The experience of sunyata is the essence of enlightenment. It is also the basis for bodhicitta, the motivation to benefit all sentient beings. This is because realizing insubstantiality--the sunyata nature of all things--makes the difference between sanity and insanity. A sane person sympathizes with the suffering of an insane person. He or she thinks, "I wish something better could happen to him," and in this way her bodhicitta grows. Likewise, a realized person sees that those who have not recognized sunyata clutch and hold onto fixed ideas, and knowing that this will lead the other person to further suffering, he or she wants to do all they can to help. Because a person with the experience of sunyata knows what the sunyata experience means to them, they know how much it would mean to others.
Just having had the experience of sunyata brings benefit to others because now spaciousness is always present. We are no longer limited to doing only this much or that much, and because there are no limitations, there is also great ability and willingness. When there is no substantial blockage to our true nature, the experience of sunyata is immaculate. Without at least a beginning experience of sunyata, true compassion is not even possible. We will only be able to care genuinely when things go wrong for our own loved ones. This becomes a sort of possessive compassion. It is limited and discriminatory, and it is not the compassion of the bodhisattvas.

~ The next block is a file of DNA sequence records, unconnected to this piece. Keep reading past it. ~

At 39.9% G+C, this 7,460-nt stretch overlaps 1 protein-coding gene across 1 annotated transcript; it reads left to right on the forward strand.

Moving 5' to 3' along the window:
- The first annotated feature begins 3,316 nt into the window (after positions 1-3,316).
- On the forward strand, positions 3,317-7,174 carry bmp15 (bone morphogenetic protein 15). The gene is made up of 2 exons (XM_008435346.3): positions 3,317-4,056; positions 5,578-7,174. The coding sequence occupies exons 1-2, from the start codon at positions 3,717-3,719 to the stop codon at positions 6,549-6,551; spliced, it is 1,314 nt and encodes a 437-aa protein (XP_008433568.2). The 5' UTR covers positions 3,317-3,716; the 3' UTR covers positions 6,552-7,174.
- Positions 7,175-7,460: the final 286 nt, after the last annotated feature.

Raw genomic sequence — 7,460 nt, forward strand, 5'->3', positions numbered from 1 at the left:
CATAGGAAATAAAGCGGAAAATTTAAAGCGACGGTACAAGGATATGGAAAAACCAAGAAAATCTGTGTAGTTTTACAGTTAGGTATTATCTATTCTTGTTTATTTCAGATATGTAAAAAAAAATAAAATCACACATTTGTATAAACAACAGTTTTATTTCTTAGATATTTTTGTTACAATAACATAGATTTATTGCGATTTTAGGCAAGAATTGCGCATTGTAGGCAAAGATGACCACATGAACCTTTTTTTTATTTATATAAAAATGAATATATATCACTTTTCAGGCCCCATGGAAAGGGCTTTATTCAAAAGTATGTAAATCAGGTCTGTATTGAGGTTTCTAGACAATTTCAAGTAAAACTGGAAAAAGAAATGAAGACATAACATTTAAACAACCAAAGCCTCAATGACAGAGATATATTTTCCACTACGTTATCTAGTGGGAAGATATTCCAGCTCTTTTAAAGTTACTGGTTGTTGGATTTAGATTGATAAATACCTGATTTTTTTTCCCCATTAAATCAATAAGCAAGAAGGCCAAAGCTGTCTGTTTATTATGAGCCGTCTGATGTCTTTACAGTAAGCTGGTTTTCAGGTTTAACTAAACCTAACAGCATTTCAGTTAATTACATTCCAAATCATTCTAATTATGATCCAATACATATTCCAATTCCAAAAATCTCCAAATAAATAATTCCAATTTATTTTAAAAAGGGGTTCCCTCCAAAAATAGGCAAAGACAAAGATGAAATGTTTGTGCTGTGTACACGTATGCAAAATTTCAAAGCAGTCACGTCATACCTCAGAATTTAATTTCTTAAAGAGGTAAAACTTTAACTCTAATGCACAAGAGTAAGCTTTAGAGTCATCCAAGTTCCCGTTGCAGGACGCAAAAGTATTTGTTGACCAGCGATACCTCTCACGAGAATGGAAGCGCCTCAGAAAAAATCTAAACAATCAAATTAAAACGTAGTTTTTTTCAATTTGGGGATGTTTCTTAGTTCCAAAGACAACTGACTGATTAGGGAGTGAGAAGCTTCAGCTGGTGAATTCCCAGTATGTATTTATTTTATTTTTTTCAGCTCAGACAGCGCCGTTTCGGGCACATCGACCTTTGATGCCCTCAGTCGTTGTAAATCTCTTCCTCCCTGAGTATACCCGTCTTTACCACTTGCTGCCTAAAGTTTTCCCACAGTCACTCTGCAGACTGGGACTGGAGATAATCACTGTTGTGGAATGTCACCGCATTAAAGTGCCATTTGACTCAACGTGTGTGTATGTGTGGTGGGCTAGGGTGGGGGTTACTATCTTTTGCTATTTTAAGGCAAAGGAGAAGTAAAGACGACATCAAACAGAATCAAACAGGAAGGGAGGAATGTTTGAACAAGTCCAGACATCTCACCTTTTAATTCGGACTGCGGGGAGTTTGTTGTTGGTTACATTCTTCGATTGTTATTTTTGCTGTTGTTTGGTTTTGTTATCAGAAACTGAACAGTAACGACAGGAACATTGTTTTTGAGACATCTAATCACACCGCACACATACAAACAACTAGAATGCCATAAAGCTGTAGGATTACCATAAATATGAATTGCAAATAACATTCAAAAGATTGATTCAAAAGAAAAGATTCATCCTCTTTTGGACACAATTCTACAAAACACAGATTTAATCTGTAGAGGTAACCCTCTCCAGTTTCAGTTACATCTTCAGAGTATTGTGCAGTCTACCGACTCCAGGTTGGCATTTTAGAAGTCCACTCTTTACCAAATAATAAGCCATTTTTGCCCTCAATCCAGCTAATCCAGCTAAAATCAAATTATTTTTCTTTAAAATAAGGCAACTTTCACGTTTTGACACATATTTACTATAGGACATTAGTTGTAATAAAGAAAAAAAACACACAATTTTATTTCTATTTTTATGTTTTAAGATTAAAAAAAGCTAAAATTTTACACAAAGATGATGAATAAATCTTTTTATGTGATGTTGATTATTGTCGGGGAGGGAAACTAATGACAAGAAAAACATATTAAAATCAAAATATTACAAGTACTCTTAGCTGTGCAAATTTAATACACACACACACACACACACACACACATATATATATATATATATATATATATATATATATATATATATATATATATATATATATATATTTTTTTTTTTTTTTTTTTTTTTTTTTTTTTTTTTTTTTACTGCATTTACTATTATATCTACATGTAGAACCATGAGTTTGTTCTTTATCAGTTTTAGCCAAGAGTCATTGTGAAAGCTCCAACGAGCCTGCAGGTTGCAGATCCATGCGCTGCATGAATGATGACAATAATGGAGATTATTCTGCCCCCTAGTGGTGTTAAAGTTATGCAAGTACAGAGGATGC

The bodhicitta generated by bodhisattvas is directed toward all beings equally. Only with such non-discriminating motivation can there be the ability to benefit others. Great ability, or skillful means, extends everywhere because we have transcended a fixed state of reality and overcome all barriers. Regardless of the situation and regardless of which people are involved, we will have the ability to help.
Learning about compassion is important, but it is the actual doing of practice that enables us to realize the profundity of the teachings and to integrate them into daily life. We are not talking about practicing for a couple of months or a few years, but doing it constantly and continually until we have great experiences. This is important because the greater our experience of sunyata, the greater and more spontaneous will be our ability to benefit all beings.